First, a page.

Exposed brick walls, dark aged wood, and small cluttered corridors make the Boy Scout room at JUNK (at Shiloh Baptist Church) the perfect place to stage a performance that disrupts people’s comfort levels. In this cast-aside space, audience members are shuttled around a maze of rooms and hallways by performer Tom Lombardi. He leads the audience up to “the waiting room,” where audience members are free to poke around and interact with the characters before going to “trial,” in the main room. It is here that Found Theater Company’s NOTHING TO SEE HERE really begins.
At times, the play feels like a bad dream, at others like an epiphany; at times confusion seems the primary sensation clouding the experience. There is no real narrative to the performance, but its themes of anti-political chaos come through loud and clear.
Performer Sean Lally designed NOTHING TO SEE HERE and co-directed with fellow actors, Adrienne Hertler, Steph Iozzia, and Joe Palinsky. Their play focuses on seven themes, which included Complicity, Forgiveness, and Collectivity. Alternately, each actor sheds light on one theme while the others act it out.
At different points, the performers run around the room screaming, speak charged dialogues, and sing haunting melodies (designed by musical director Kevin O’Halloran), all in an attempt to make audience members reflect on difficult questions. In one section, Palinsky leads an infomercial-like scene centered around Indebtedness with appropriately disturbing enthusiasm, while Iozzia looks on with uncertain discomfort. In another, Joe Wozniak successfully enacts a creepy puppet show centered around Resistance with disturbing energy. The scenes are fast, surreal, and thoughtful; in some I have no idea what is happening at all.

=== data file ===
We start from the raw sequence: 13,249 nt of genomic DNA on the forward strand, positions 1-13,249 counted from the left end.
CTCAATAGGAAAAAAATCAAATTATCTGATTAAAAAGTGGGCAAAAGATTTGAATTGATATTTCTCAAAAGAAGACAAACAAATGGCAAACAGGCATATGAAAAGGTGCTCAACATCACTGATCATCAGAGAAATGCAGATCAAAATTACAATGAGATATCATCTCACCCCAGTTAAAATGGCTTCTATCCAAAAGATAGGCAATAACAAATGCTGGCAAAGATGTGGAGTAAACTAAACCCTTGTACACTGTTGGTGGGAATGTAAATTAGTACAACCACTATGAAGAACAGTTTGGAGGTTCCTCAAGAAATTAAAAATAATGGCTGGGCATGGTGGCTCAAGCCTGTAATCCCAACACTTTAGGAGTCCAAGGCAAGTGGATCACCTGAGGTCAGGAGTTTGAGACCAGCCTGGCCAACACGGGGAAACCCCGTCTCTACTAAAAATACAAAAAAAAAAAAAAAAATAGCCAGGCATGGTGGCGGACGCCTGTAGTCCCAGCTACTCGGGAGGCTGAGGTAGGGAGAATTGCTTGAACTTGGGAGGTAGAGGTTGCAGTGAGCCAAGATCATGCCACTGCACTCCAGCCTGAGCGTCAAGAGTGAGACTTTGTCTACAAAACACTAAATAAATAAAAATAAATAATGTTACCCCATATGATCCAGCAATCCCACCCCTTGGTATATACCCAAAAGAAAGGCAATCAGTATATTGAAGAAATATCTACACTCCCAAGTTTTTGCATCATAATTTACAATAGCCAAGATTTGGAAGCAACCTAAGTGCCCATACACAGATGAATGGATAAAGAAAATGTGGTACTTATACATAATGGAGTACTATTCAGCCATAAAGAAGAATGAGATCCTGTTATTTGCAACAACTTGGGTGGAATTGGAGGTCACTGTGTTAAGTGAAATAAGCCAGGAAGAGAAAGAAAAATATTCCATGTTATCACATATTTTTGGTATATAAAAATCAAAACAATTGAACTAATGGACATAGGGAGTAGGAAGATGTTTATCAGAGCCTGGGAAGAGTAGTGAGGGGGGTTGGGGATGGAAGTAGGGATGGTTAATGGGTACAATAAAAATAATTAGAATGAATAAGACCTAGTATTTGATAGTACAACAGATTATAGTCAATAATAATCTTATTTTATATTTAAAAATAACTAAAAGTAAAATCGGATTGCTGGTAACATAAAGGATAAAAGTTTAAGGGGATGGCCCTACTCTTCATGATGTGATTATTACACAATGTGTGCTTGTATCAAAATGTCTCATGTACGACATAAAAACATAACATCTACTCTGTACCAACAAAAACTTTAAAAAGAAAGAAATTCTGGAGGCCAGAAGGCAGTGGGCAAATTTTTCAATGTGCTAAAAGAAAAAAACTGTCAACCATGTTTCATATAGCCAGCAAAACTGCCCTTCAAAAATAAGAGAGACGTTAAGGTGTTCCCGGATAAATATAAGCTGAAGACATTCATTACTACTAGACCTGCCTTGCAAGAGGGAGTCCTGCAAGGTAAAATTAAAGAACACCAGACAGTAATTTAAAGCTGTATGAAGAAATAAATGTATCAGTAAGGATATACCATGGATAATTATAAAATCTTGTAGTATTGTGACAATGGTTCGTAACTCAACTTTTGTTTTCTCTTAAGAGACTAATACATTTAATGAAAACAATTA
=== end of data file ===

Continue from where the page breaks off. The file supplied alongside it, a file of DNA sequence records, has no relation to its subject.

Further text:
Standout performers included Emily R. Johnson, who fuses her surprising and powerful stage presence as she looks out over the action to get across a sense of authority, power, and discipline, and Iozzia, who startles and captivates with her pure vocals.
The location maps onto the performance so perfectly, it feels as though the show were written specifically for it—of course, Lombardi’s detailed sets play a major role in shaping the experience. Additionally, the lighting by Will Jonez not only aids the audience to follow the show, buthelps get across each of the play’s seven themes. However, even with these aids, the show goes by in a blur of quick dialogue, confusing speeches, and outlandish experiences.
Confusion overcame me as I left the theater. What had just happened? Perhaps the show attempts to cover too much and might have been more effective had it explored fewer topics. All the same, I found myself intrigued and wished I could see it again in an attempt to make sense of it all.
[Found Theater Company at JUNK, 2040 Christian Street] April 14-May 1, 2016; foundtheatercompany.com.